Programming
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By Kevin Yank

Six Months Later: The New HTML Working Group

By Kevin Yank

The following is republished from the Tech Times #164.

Because I just wasn’t getting enough email (ha!), I joined the W3C’s new HTML Working Group last month.

Nearly six months ago, now, Tim Berners-Lee announced that the W3C would form a new working group to develop the next version of the HTML specification, alongside renewed efforts towards finalizing XHTML 2.0.

With the new working group now well underway, this blog post will look at what progress has been made, what issues have arisen, and just what we should expect from the next version of HTML.

The New Working Group

Unlike most W3C working groups, the new HTML working group’s charter welcomes the scrutiny and participation of the general public. Anyone can join the working group, post to the mailing list, chime in on teleconferences, and vote on what goes into the final spec.

Better yet, there is no minimum level of participation, so if all you have time to do is monitor the mailing list and vote on issues of interest to you, that’s fine too.

The working group is currently led with good humor by its co-chairs, Chris Wilson (Microsoft/Internet Explorer) and the Dan Connolly (W3C), who do their best to squeeze consensus out of the roughly 1,000 email messages per week that are posted by the working group’s membership.

Also participating in the group are representatives from the Mozilla Foundation, Apple’s Safari team, Opera’s browser team, and familiar faces from the Web Hypertext Application Technology (WHAT) Working Group, which had undertaken the task of updating HTML on its own before the new W3C working group was created.

Officially, the group’s first target is to produce a working draft of some description (even if it’s just a roadmap for further development) by the end of June. This is to be the first step on the way to a finished specification by the end of the year 2010. To make this happen, the group needed one or more editors to compile and maintain the documents produced by the group.

A Surprise Proposal

Before the search could begin, however, representatives of Mozilla, Apple, and Opera came forward with a proposal to adopt the WHAT Working Group’s HTML5 draft specification as a starting point for further development of HTML within the W3C.

After no small amount of discussion, the W3C’s HTML WG today voted to accept the proposal, with these specific outcomes:

  • The WHAT Working Group’s HTML5 (Web Applications 1.0 and Web Forms 2.0) will become the current working draft, and an extensive review by the new working group will now take place.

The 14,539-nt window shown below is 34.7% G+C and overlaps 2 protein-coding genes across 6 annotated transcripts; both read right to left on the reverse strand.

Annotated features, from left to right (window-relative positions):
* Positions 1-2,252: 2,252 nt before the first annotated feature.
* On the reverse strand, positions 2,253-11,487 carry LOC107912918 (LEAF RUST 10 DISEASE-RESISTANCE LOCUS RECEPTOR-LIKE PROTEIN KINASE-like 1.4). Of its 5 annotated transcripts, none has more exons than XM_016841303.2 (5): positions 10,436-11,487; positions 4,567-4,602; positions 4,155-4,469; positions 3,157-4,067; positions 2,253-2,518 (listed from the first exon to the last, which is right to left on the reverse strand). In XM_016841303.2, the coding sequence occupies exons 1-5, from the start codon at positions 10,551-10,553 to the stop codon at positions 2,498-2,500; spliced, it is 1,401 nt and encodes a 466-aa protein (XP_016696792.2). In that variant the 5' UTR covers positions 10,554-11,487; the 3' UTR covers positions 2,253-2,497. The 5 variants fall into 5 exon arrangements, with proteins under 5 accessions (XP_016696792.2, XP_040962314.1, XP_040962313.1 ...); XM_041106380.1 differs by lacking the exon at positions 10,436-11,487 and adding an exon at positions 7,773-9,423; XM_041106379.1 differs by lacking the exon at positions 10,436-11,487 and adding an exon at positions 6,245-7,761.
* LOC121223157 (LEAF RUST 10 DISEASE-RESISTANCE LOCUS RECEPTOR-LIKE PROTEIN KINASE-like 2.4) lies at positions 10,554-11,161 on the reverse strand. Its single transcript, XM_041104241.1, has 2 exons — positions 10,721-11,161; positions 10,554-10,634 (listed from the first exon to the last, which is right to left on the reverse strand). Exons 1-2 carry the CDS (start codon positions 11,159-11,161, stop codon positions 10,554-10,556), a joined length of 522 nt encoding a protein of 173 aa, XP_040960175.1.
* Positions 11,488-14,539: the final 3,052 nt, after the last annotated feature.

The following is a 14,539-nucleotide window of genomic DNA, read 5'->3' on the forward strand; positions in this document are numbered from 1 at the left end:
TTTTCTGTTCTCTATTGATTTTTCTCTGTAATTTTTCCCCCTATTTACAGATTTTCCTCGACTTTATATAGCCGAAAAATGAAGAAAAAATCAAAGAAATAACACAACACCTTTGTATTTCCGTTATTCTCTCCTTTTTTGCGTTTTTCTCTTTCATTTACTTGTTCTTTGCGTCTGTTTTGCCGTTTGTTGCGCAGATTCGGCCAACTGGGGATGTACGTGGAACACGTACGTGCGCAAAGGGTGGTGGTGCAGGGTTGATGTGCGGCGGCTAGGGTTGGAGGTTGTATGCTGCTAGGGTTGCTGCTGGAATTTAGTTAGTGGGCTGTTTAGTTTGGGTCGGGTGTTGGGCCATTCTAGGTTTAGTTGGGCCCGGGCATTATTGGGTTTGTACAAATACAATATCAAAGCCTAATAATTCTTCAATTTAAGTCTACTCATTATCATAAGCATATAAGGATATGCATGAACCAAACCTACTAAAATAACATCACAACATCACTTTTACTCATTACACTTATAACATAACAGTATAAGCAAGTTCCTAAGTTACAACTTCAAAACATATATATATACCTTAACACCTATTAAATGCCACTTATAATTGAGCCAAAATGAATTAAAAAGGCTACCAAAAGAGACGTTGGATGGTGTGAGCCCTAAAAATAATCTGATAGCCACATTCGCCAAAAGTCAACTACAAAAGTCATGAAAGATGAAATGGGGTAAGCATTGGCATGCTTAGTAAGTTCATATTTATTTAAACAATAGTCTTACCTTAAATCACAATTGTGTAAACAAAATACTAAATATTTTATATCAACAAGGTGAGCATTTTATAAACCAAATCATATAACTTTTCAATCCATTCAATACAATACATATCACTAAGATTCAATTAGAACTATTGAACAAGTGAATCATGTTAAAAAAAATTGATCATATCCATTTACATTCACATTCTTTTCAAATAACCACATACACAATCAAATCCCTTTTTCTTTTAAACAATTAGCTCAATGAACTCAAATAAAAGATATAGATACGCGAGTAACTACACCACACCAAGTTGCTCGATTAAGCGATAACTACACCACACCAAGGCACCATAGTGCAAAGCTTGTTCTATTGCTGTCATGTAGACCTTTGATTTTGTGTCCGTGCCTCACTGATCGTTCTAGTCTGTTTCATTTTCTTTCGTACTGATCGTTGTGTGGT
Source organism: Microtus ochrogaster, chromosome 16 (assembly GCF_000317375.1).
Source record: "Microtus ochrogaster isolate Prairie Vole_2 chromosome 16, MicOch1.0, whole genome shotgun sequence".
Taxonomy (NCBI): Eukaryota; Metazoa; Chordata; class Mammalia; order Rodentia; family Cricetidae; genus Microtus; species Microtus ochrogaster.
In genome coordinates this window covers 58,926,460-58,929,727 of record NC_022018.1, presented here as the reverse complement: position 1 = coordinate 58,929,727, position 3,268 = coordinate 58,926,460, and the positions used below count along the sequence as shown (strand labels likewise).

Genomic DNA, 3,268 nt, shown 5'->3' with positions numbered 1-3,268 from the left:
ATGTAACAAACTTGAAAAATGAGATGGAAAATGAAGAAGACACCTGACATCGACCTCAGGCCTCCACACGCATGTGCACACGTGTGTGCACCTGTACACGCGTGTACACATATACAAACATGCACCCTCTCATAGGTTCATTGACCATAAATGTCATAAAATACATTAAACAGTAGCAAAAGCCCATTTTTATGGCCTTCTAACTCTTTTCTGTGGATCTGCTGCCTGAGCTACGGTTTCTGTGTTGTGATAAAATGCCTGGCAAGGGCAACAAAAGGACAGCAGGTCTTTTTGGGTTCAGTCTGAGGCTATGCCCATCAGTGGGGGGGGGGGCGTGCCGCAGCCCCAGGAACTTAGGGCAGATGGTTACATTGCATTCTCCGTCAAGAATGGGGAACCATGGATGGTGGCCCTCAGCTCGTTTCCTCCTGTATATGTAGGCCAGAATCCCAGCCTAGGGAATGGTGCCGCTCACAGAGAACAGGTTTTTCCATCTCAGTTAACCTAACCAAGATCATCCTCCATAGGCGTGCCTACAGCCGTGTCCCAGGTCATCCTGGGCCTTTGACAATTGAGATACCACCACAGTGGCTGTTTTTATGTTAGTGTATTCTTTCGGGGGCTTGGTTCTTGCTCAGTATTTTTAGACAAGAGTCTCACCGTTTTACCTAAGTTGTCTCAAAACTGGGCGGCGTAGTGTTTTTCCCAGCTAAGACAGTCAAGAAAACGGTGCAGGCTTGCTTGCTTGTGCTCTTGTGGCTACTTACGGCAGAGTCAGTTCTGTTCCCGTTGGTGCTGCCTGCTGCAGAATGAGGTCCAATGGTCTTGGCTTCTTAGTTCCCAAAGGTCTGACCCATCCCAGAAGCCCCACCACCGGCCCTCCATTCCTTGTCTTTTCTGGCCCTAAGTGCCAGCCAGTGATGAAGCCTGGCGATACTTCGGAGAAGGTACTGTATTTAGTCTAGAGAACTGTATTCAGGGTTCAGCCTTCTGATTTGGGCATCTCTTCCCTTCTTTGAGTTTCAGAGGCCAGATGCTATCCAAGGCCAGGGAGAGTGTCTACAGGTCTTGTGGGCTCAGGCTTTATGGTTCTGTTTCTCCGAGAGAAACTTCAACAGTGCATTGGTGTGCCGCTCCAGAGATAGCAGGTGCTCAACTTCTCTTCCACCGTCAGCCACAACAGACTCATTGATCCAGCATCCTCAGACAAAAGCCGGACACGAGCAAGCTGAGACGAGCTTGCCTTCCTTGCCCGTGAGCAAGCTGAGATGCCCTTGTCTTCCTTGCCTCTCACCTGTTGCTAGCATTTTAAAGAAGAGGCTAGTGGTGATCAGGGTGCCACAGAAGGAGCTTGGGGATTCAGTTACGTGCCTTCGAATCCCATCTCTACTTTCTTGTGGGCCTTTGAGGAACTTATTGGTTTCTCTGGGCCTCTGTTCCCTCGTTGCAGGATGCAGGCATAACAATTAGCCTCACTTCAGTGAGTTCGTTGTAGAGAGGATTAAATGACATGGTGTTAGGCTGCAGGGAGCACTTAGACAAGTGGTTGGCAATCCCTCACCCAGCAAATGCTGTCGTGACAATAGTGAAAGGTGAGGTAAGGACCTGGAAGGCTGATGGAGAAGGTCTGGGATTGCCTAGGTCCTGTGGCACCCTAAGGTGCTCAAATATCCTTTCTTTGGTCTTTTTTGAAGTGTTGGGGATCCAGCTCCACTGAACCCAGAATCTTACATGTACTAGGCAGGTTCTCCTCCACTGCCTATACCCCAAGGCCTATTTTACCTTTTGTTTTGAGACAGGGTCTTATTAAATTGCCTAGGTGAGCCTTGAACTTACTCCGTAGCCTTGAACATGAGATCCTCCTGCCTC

• The final W3C specification will be named “HTML 5”.
  • The W3C specification will be edited by Ian Hickson (Google), editor of the WHAT-WG’s HTML5, and David Hyatt (Apple/Safari).

And there we have it: the harmful division that had come to exist between the major browser vendors and the W3C seems to be a thing of the past! So far so good, right?

Of course, there are still big challenges ahead, not least of which will be getting this large and open working group to agree on a seemingly endless list of technical minutiae.

HTML 5 Issues on the Table

As you would expect from a public group, open to anyone with a passion for web standards, the W3C’s new HTML Working Group is a noisy place. Despite the relative ease with which the WHAT Working Group’s HTML5 was adopted, there are already a number of divisive issues on the table.

As respected web standards blogger Roger Johansson wrote earlier this week, proposals are routinely posted on the Working Group’s mailing list that would make a standards-aware developer break out in a cold sweat. One recent example was a very serious proposal for an <indent> tag, with the argument that you shouldn’t have to learn CSS to indent something in HTML.

Here are just a few of the issues currently being discussed by the Working Group…

Breaking the Web

I would expect that most readers of this blog would agree that Internet Explorer 7 is a distinct improvement over IE6, and that the minor changes required to make our sites compatible with the new browser were a small price to pay for that improvement. Chris Wilson’s boss at Microsoft doesn’t necessarily agree.

In a lengthy post to the working group, Wilson explained the realities of developing a browser that hundreds of millions of users rely on:

The reality of it is, when a major browser is released, that is a point singularity on the web; it has the ability to, but cannot be allowed to, cause widespread disruption. […] IE7 did cause widespread disruption, as a case in point. I championed making those widespread changes to improve our standards compliance. In all seriousness, I’ve managed to hang on to my job, but sometimes I think only just. I cannot go to my team and say “hey, we’re gonna break the web again (and again and again), but it’s okay because it’s for a good cause.” The world doesn’t work that way. I wouldn’t be responsibly doing my job—that one where half a billion web users rely on my team to not hose compatibility with their banking web site, even if their bank doesn’t know how to properly use CSS ‘float’.”

Consequently, he went on to say, Internet Explorer 8 will be making very few changes, if any, to the default rendering of HTML content. In order to take advantage of new features and standards compliance fixes, developers will have to include in their code a “switch” that tells the browser to use its new, non-backwards-compatible rendering mode.